Any recommendation by any government group only has meaning or impact because it has to do with what government funded programs will pay. So in the case of dogs and because there is no “Doggiecare” any USPTF dictums will not apply…yet.
SPOTLIGHT: Resilient dog survives prostate cancer
And when a little scrap of a dog named Bear was diagnosed with this disease in November 2010, nobody figured he’d live longer than six to nine months.
But Bear just wasn’t ready to go that soon.
And his owners, Lisa and Tim Kappert of Mascoutah, have been all too willing to help him hang onto life.
Eighteen months later, Bear is still playing with his toys, eating and eager to go to the park every day, Lisa Kappert says.
“He loves life, and he keeps going,” she says.
A 13-year-old Shih Tzu, Bear has become a special patient at the University of Illinois College of Veterinary Medicine. And while he’s still considered terminally ill, he has amazed his caregivers.
“I think he has nine lives,” says Dr. Joanna Schmit, the oncology resident overseeing his care.
Prostate cancer is uncommon among dogs, and when they’re diagnosed with it, the outcome is never hopeful. It can be treated for a time, but never cured, Schmit says.
Because dogs can’t tell people they’re feeling bad, the tumor is usually found too late, she said. About 75 percent of the time, it’s already spread by the time the dog is diagnosed, and at that point, a dog has just weeks or months left.
Bear was given a longer prognosis because he didn’t have any sign of initial spread, Schmit said.
He did so well with cancer treatments, it was about a year before the cancer recurred and they were ready to move on to the next phase of treatment, she said.
Most people never undertake that next phase of treatment for their dogs, but the Kapperts aren’t like most people when it comes to their dog, Schmit says. They’ve done everything they can for Bear, a dog she describes as happy and “super sweet.”
“They’re the kind of owners that are amazing,” she said. “They have his best interest at heart.”
Kappert said she and her husband have had Bear since he was 6 weeks old, and he’s the last remaining dog of four they once had.
“He’s such a great dog,” she says. “He’s a people dog. He loves people. He never met a stranger. He loves everybody.”
Every day, no matter what the weather, the Kapperts take Bear to the park because he loves it so much, Lisa Kappert says. He’s still easily managing a quarter-mile walk a day.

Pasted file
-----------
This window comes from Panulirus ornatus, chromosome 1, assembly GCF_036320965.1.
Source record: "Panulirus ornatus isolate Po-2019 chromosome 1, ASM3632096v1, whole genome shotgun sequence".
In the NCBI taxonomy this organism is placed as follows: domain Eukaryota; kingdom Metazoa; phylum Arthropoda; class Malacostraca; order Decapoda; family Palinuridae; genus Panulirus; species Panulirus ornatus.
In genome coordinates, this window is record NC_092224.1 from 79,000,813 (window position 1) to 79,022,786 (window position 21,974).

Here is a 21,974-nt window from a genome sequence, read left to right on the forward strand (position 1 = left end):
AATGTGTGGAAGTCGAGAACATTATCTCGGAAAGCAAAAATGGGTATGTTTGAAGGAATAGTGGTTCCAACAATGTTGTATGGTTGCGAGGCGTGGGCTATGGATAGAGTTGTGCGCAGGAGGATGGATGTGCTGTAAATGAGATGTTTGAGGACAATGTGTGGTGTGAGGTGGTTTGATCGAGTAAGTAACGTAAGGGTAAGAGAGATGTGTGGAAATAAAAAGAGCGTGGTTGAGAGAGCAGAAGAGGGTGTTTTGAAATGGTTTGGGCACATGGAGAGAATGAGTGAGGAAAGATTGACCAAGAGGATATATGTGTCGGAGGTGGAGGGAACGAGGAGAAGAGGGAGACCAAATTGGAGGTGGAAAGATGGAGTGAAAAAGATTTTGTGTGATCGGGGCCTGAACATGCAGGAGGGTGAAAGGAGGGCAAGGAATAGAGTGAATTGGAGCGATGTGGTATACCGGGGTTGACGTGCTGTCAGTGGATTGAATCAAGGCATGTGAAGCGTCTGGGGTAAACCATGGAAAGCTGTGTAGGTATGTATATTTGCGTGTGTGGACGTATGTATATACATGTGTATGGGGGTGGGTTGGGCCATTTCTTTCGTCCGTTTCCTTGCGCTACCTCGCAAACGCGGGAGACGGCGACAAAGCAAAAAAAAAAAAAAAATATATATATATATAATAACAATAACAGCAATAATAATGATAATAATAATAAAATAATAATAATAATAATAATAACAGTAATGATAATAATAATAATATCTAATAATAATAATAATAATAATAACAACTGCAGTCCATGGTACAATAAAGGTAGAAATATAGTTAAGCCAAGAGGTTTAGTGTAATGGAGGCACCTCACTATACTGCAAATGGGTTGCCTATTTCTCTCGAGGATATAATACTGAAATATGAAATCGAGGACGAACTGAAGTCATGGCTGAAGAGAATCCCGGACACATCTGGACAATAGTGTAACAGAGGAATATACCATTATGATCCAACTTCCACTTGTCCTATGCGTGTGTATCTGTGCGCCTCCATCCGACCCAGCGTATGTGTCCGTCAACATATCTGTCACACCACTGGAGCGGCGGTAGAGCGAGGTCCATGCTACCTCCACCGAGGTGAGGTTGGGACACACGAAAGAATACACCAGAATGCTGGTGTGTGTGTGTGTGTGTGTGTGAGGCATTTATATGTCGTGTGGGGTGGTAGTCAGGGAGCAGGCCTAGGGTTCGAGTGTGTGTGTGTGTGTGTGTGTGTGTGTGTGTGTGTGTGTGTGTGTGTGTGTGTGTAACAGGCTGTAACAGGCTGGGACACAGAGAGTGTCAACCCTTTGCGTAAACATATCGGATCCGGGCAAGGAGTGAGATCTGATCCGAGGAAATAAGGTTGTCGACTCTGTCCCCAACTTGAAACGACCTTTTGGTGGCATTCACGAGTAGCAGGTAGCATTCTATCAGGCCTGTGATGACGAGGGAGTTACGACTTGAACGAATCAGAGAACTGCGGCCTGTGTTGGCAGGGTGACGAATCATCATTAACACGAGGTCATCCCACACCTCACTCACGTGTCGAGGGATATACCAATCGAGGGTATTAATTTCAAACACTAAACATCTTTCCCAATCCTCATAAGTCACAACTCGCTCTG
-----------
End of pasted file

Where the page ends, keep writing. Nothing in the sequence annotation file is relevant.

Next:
“He’d go farther if you let him,” Tim Kappert says.
He rides with the couple in the car. He’s got a pile of stuffed toys he likes to play with, and he’s got a yen for junk food like chips and popcorn that Lisa Kappert said she and her husband are indulging.
“He just loves life,” Tim Kappert says.
The Kapperts wound up driving a long way for Bear’s care after choosing the UI College of Veterinary Medicine for a second opinion, Lisa Kappert says.
Their own vet had initially given Bear a prognosis of just a few weeks to live and advised them to just let him go, she said.
Schmit says Bear underwent both traditional chemotherapy and non-traditional chemotherapy, plus radiation. Then he underwent a procedure with Dr. Heidi Phillips, who had just joined the UI staff bringing experience in complex ureteral surgery.
Phillips remembers Schmit approaching her about Bear.
“He was about at the end of what they could do for him, medically,” she said.
But there was something Phillips could do: She removed Bear’s right kidney, which had been destroyed by the tumor, and took steps to keep his left kidney functioning. She relocated his ureter (the tube that leads from the kidney to the bladder) to the forward part of the bladder, and then inserted a tube that the Kapperts will need to help him during his final days.
Phillips writes: “What made Bear’s surgery especially complex was how much of his bladder was taken over by the cancer. It left me very little room to re-implant the ureter, and to also create a ‘tube cystotomy,’ a route of evacuation though his body wall through which his owners can remove urine, should Bear become unable to pass urine through his urethra in the future.”
Phillips says Bear may even have several more months ahead.
“But the good news is, it’s good quality time,” she adds. “And for the owners, that was worth it. They weren’t ready to say goodbye.”
The Kapperts say they’ve been lucky to be able to afford treatments for Bear and it’s important to them to pursue treatment, not only for Bear’s sake but for other dogs who might benefit from what is being learned through Bear’s care at the UI teaching hospital.
The Kapperts also say they’re not kidding themselves about what’s in store for Bear, and they won’t subject him to an extended life in pain. But so far he hasn’t reached that point.
“He’s bounced back after everything,” Lisa Kappert says. “Since he’s been diagnosed, this dog has defied all the odds. We’ll just take it as it comes and keep going.”